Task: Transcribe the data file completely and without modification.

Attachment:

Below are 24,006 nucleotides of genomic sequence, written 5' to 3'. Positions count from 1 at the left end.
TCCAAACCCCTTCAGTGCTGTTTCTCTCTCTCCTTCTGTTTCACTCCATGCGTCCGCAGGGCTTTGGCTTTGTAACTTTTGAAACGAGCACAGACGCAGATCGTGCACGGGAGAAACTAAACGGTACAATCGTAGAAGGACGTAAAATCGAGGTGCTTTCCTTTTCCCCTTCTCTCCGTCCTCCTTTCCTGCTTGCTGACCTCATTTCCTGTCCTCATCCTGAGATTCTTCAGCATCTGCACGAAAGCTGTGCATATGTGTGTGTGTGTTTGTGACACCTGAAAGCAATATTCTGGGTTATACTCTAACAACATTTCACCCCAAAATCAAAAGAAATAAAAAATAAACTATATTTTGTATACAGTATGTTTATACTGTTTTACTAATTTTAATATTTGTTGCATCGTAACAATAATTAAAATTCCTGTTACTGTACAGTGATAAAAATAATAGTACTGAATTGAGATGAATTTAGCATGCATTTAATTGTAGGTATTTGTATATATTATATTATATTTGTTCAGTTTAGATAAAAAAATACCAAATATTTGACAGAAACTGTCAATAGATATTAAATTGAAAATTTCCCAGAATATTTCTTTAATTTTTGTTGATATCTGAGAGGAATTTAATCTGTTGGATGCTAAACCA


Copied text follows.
Below are 24,006 nucleotides of genomic sequence, written 5' to 3'. Positions count from 1 at the left end.
TCCAAACCCCTTCAGTGCTGTTTCTCTCTCTCCTTCTGTTTCACTCCATGCGTCCGCAGGGCTTTGGCTTTGTAACTTTTGAAACGAGCACAGACGCAGATCGTGCACGGGAGAAACTAAACGGTACAATCGTAGAAGGACGTAAAATCGAGGTGCTTTCCTTTTCCCCTTCTCTCCGTCCTCCTTTCCTGCTTGCTGACCTCATTTCCTGTCCTCATCCTGAGATTCTTCAGCATCTGCACGAAAGCTGTGCATATGTGTGTGTGTGTTTGTGACACCTGAAAGCAATATTCTGGGTTATACTCTAACAACATTTCACCCCAAAATCAAAAGAAATAAAAAATAAACTATATTTTGTATACAGTATGTTTATACTGTTTTACTAATTTTAATATTTGTTGCATCGTAACAATAATTAAAATTCCTGTTACTGTACAGTGATAAAAATAATAGTACTGAATTGAGATGAATTTAGCATGCATTTAATTGTAGGTATTTGTATATATTATATTATATTTGTTCAGTTTAGATAAAAAAATACCAAATATTTGACAGAAACTGTCAATAGATATTAAATTGAAAATTTCCCAGAATATTTCTTTAATTTTTGTTGATATCTGAGAGGAATTTAATCTGTTGGATGCTAAACCA